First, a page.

Friday, January 05, 2007

Bingaman seeks middle ground in global warming debate

From Congress Daily:

Bingaman Shops Global Warming Language For Discussion

Senate Energy and Natural Resources Chairman Bingaman is fine-tuning draft global warming legislation in a bid to stake out the middle ground in the debate. A staff discussion draft floated to some senators and lobbyists aims to cap greenhouse gas emissions at 2013 levels by 2020, while also accounting for projected economic output. It aims to lower greenhouse gas "intensity," which is derived by dividing greenhouse gas emissions by the forecasted gross domestic product for a given year. Environmental groups prefer a more stringent plan; industry critics of a similar Bingaman bill last Congress said it still would significantly harm the economy while producing negligible environmental benefits. "He's definitely staking out the middle," said Frank O'Donnell, president of Clean Air Watch, an environmental group. "But I think it will be helpful in moving the debate forward." Bingaman and other supporters of mandating reductions in greenhouse gas emissions will battle many Republicans, the Bush administration and others who favor voluntary, incentive-based approaches to curbing global warming.

Supporters of Bingaman's draft say it more aggressively lowers emissions and increases the maximum penalty for exceeding emission limits than under a 2005 bill he filed. Both the staff draft and the 2005 bill allows credits to be traded between facilities while initially limiting to $7 per ton the amount a facility would have to pay for exceeding emission limits. But Bingaman's draft plan proposes to expedite the increase of that "safety valve" annually by taking inflation into account, which his 2005 bill did not do. Both bills cover the gamut of industrial emitters of greenhouse gasses, including petroleum refineries, coal mines, electric utilities and natural gas shippers and pipelines.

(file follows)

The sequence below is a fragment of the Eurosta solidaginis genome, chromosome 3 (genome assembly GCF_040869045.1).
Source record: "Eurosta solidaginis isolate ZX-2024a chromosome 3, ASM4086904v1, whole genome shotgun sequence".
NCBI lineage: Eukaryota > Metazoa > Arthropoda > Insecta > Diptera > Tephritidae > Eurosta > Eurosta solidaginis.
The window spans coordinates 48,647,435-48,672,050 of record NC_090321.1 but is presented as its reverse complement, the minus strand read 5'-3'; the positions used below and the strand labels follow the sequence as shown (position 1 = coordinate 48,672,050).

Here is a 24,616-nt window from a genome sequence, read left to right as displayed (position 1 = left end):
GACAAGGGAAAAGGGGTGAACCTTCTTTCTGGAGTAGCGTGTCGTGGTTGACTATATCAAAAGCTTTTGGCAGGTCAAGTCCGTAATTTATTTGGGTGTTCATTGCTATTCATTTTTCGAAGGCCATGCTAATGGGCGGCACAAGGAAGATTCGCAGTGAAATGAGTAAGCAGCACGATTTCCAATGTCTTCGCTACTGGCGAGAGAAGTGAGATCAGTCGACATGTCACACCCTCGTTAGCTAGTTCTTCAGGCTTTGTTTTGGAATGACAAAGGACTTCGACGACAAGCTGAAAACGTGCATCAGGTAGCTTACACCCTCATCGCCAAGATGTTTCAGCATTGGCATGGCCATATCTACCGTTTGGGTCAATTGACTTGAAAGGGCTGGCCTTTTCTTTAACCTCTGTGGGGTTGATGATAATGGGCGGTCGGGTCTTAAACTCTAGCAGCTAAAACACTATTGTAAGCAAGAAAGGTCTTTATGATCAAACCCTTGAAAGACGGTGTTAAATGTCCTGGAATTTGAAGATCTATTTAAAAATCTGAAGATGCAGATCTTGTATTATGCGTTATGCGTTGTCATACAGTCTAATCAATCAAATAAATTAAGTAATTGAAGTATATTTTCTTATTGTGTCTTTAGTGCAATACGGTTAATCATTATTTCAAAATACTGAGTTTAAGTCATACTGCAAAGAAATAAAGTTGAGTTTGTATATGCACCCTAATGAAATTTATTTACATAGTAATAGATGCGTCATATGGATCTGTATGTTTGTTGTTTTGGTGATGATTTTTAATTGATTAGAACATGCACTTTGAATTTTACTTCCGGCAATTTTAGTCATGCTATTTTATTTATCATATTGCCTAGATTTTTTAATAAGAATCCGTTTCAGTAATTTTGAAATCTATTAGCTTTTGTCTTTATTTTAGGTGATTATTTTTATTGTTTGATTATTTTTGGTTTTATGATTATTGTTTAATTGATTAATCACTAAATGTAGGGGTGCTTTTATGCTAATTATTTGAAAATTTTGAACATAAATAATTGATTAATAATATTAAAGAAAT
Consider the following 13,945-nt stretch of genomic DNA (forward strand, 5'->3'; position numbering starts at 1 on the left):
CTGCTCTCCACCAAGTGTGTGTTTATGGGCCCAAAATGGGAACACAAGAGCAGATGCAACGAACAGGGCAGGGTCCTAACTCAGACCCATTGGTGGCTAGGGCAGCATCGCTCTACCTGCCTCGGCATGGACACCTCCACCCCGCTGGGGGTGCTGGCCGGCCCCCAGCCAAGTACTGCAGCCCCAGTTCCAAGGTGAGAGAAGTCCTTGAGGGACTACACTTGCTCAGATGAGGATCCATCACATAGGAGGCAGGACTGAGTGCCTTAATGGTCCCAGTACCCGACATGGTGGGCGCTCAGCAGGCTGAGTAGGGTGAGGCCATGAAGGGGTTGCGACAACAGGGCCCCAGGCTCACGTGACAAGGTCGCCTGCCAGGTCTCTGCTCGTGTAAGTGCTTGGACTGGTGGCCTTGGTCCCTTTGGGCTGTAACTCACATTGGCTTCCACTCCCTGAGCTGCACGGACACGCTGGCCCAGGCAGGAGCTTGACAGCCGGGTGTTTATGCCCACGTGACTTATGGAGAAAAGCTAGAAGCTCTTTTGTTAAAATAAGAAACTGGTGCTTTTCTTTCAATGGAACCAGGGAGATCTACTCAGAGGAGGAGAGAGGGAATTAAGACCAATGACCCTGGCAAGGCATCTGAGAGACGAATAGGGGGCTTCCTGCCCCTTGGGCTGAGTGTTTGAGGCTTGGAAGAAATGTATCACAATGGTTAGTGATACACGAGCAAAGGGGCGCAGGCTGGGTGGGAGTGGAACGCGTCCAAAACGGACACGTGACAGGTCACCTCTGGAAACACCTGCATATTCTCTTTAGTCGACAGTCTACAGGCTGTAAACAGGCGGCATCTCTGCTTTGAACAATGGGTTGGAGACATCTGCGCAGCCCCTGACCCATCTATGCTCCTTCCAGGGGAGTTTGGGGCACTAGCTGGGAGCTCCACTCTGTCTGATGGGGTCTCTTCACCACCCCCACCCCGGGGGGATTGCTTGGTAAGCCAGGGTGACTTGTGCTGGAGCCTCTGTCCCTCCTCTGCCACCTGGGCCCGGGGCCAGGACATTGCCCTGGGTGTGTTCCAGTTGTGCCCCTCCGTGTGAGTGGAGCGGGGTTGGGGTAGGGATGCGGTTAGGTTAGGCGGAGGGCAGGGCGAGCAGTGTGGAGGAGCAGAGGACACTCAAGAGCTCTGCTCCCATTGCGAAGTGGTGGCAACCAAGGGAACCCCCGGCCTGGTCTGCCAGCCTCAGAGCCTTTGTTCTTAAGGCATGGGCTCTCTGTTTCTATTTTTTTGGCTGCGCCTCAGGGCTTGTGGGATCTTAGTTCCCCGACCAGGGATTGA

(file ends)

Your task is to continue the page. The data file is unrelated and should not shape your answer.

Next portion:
Bingaman has been trying to find a bipartisan solution with Energy and Natural Resources ranking member Pete Domenici, R-N.M., but the two appeared far apart last Congress when Domenici chaired the committee. Domenici is one of several senators that Bingaman is in discussions with, sources said...

Bingaman's bill will be one of a flurry of global warming proposals expected to be introduced, and Senate Majority Leader Reid has promised to bring global warming legislation to the floor this year. Senate Environment and Public Works Chairwoman Boxer and House Government Reform Chairman Waxman probably will introduce similar bills that have had the backing of House Speaker Pelosi and environmental groups. Boxer starting this month will hold several global warming hearings in her committee.

Sen. Thomas Carper, D-Del., who takes over the redefined Environment and Public Works Clean Air, Nuclear Plant Security and Community Development Subcommittee, is expected to reintroduce a bipartisan plan that would limit carbon dioxide emissions to current levels through 2010 and force power plants to reduce emissions to 2001 levels by 2015. He has the support of three Senate Republicans and Sen. Mary Landrieu, D-La., who previously voted against mandatory carbon caps. Sens. John McCain, R-Ariz., and Joseph Lieberman, D-Conn., will again offer a plan to limit greenhouse gas emissions. Their plan last Congress was opposed by environmental groups and Boxer because it promoted nuclear energy.

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